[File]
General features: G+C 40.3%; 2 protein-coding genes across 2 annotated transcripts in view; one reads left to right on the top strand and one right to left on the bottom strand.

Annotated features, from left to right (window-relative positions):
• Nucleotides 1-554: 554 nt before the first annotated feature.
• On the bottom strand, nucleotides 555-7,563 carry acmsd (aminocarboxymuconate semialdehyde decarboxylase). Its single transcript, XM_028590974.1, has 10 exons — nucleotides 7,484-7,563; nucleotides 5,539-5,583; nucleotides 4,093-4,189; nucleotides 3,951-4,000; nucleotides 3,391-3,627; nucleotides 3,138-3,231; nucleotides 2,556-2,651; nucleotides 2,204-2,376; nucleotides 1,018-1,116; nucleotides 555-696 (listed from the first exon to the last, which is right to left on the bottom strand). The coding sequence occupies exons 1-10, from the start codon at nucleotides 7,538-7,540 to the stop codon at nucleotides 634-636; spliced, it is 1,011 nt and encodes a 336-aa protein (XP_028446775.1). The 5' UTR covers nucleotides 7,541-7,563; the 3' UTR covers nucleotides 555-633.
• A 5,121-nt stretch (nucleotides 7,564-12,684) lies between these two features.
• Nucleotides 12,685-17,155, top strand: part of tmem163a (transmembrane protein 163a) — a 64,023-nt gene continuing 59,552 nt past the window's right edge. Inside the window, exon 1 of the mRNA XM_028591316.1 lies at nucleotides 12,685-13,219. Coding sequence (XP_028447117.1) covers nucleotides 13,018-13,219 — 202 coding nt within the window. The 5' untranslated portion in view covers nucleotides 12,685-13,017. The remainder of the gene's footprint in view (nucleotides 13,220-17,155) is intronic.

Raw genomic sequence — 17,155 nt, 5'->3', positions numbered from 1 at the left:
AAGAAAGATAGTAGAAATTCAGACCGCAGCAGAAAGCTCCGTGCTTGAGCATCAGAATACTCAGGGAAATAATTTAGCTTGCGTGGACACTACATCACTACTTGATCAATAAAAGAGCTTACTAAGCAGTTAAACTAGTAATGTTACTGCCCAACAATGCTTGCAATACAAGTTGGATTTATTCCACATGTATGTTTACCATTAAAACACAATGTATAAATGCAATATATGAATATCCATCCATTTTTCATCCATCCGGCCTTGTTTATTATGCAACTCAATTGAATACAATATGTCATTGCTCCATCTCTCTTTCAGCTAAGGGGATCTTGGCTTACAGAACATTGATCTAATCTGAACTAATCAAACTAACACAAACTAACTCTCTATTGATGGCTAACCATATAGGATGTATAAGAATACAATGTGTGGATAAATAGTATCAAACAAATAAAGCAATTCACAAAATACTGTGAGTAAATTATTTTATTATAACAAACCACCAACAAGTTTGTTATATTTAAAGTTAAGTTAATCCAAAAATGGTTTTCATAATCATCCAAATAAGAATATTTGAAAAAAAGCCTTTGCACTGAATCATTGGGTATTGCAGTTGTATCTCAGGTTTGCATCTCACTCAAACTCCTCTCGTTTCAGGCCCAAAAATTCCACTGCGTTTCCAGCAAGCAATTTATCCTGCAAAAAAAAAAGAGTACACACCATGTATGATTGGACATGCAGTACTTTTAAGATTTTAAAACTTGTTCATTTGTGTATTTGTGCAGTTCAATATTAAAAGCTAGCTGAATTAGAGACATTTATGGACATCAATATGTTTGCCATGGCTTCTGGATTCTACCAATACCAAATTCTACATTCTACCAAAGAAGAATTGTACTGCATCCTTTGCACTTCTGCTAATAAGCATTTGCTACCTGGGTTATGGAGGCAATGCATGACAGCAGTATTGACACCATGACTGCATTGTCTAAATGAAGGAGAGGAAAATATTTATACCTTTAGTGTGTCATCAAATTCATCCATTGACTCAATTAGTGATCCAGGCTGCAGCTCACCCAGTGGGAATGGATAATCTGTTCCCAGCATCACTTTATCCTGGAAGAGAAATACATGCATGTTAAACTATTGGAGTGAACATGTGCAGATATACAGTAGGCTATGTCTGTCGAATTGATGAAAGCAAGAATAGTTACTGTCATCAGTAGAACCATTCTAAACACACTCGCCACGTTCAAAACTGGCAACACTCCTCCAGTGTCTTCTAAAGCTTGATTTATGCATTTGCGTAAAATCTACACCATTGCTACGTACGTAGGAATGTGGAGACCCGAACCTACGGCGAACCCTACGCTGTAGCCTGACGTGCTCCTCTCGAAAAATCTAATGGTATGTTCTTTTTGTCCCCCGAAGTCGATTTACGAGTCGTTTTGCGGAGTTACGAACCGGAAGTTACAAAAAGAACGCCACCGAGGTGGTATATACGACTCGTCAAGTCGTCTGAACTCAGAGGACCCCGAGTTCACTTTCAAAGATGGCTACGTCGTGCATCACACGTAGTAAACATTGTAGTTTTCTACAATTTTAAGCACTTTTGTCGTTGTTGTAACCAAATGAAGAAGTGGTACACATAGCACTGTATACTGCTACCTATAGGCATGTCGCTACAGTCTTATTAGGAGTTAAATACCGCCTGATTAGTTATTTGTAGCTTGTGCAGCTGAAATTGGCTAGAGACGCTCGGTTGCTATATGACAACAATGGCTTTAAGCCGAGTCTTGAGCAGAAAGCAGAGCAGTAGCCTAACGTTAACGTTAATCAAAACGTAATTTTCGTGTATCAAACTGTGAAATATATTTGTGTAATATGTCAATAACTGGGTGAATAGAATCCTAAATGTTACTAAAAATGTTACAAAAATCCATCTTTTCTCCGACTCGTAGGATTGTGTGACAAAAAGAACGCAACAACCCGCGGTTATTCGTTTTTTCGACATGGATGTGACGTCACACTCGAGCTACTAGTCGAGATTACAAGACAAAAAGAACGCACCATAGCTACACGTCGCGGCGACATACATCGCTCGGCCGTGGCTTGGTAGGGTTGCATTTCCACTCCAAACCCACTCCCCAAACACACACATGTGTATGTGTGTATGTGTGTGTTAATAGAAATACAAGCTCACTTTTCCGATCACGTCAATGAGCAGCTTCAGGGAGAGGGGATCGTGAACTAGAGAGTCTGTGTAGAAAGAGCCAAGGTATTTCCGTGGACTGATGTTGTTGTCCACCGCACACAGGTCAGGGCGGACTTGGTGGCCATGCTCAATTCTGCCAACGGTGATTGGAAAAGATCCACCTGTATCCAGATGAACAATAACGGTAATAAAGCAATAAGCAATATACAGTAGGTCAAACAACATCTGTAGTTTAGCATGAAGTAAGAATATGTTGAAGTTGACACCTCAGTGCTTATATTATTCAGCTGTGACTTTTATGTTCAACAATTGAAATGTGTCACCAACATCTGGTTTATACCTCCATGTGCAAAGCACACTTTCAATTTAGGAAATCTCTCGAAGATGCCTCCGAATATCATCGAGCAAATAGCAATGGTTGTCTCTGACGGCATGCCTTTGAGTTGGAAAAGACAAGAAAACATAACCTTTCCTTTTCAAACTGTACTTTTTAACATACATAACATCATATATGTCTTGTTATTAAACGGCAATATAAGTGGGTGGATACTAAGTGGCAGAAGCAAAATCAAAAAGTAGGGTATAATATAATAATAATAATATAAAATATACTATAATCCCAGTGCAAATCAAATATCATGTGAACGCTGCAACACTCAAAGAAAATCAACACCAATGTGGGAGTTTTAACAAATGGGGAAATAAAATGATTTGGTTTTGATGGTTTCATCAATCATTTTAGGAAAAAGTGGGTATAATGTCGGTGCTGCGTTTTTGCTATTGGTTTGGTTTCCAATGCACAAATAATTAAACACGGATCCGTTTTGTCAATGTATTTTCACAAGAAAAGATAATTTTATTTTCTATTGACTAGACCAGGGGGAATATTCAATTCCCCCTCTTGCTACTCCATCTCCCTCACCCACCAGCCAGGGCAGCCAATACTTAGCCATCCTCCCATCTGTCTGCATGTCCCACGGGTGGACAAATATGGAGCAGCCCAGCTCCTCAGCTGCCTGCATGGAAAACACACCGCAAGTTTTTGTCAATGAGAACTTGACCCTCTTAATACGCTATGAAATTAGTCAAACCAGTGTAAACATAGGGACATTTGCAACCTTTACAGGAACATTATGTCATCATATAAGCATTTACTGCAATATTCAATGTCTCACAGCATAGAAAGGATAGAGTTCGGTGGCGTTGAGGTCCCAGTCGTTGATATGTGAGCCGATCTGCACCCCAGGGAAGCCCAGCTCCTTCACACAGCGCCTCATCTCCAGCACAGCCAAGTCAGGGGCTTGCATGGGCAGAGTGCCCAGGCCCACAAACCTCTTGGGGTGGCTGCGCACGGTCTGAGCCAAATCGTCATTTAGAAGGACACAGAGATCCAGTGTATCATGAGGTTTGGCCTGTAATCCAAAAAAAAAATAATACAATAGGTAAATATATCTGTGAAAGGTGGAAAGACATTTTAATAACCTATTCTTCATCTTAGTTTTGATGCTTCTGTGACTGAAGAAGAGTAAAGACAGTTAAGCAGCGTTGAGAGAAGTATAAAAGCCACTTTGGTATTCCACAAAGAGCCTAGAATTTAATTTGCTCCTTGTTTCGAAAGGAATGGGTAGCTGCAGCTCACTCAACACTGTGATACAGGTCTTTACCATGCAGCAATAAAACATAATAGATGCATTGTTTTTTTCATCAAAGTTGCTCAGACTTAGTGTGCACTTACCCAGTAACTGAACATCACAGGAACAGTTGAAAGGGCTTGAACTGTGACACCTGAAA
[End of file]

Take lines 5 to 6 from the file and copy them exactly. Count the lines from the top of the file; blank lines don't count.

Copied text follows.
• A 5,121-nt stretch (nucleotides 7,564-12,684) lies between these two features.
• Nucleotides 12,685-17,155, top strand: part of tmem163a (transmembrane protein 163a) — a 64,023-nt gene continuing 59,552 nt past the window's right edge. Inside the window, exon 1 of the mRNA XM_028591316.1 lies at nucleotides 12,685-13,219. Coding sequence (XP_028447117.1) covers nucleotides 13,018-13,219 — 202 coding nt within the window. The 5' untranslated portion in view covers nucleotides 12,685-13,017. The remainder of the gene's footprint in view (nucleotides 13,220-17,155) is intronic.